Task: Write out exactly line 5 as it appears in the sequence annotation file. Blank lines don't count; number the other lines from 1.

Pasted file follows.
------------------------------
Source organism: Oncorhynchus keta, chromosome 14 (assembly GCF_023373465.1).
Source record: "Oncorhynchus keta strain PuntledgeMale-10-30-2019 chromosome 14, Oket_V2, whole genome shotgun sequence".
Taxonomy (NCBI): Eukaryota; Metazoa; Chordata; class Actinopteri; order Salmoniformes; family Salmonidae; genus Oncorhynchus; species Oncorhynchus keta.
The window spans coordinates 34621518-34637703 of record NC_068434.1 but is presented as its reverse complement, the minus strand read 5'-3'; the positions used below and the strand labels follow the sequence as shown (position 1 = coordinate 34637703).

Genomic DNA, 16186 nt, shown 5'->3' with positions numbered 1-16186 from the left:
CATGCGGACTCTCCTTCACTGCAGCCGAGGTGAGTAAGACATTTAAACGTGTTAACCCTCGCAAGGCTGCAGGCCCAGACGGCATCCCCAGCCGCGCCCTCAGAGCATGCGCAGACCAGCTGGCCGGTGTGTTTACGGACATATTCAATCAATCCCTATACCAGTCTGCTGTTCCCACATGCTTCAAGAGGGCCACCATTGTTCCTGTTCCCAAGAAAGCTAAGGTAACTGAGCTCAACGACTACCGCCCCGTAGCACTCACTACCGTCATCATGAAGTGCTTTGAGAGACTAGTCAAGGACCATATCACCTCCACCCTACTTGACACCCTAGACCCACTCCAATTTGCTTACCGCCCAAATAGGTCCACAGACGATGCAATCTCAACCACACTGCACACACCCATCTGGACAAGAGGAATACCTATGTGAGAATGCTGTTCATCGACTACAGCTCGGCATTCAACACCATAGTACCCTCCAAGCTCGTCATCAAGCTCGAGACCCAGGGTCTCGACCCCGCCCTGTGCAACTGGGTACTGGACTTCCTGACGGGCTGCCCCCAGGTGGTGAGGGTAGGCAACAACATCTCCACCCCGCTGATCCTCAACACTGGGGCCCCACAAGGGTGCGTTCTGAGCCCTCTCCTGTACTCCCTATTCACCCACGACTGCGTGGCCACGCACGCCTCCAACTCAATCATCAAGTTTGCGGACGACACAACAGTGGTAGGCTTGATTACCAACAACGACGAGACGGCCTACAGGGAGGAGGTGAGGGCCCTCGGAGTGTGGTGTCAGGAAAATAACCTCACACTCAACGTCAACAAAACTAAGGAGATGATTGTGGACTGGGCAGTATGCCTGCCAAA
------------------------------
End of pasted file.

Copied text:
Genomic DNA, 16186 nt, shown 5'->3' with positions numbered 1-16186 from the left: